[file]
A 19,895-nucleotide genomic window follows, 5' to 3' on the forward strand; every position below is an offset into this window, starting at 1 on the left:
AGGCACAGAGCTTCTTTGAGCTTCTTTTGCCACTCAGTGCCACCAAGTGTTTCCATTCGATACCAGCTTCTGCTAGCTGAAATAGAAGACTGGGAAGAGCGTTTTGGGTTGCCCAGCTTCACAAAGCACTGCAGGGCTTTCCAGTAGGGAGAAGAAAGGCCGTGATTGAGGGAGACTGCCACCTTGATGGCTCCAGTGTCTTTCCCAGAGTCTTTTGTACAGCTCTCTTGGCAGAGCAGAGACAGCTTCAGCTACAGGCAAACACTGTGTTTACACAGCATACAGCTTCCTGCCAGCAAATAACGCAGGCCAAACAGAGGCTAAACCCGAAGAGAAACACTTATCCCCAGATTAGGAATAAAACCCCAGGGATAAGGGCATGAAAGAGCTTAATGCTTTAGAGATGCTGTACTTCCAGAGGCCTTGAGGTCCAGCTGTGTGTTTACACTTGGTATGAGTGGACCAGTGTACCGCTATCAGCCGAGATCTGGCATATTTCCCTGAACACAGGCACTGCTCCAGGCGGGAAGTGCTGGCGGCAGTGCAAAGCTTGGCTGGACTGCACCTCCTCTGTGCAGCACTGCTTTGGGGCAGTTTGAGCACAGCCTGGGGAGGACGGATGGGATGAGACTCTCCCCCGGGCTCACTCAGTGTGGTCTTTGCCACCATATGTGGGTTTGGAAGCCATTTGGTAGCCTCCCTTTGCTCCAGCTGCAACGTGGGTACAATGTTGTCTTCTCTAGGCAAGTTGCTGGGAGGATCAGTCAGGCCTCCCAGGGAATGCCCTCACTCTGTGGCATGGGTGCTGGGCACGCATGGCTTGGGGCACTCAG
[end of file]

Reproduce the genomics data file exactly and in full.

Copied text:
A 19,895-nucleotide genomic window follows, 5' to 3' on the forward strand; every position below is an offset into this window, starting at 1 on the left:
AGGCACAGAGCTTCTTTGAGCTTCTTTTGCCACTCAGTGCCACCAAGTGTTTCCATTCGATACCAGCTTCTGCTAGCTGAAATAGAAGACTGGGAAGAGCGTTTTGGGTTGCCCAGCTTCACAAAGCACTGCAGGGCTTTCCAGTAGGGAGAAGAAAGGCCGTGATTGAGGGAGACTGCCACCTTGATGGCTCCAGTGTCTTTCCCAGAGTCTTTTGTACAGCTCTCTTGGCAGAGCAGAGACAGCTTCAGCTACAGGCAAACACTGTGTTTACACAGCATACAGCTTCCTGCCAGCAAATAACGCAGGCCAAACAGAGGCTAAACCCGAAGAGAAACACTTATCCCCAGATTAGGAATAAAACCCCAGGGATAAGGGCATGAAAGAGCTTAATGCTTTAGAGATGCTGTACTTCCAGAGGCCTTGAGGTCCAGCTGTGTGTTTACACTTGGTATGAGTGGACCAGTGTACCGCTATCAGCCGAGATCTGGCATATTTCCCTGAACACAGGCACTGCTCCAGGCGGGAAGTGCTGGCGGCAGTGCAAAGCTTGGCTGGACTGCACCTCCTCTGTGCAGCACTGCTTTGGGGCAGTTTGAGCACAGCCTGGGGAGGACGGATGGGATGAGACTCTCCCCCGGGCTCACTCAGTGTGGTCTTTGCCACCATATGTGGGTTTGGAAGCCATTTGGTAGCCTCCCTTTGCTCCAGCTGCAACGTGGGTACAATGTTGTCTTCTCTAGGCAAGTTGCTGGGAGGATCAGTCAGGCCTCCCAGGGAATGCCCTCACTCTGTGGCATGGGTGCTGGGCACGCATGGCTTGGGGCACTCAG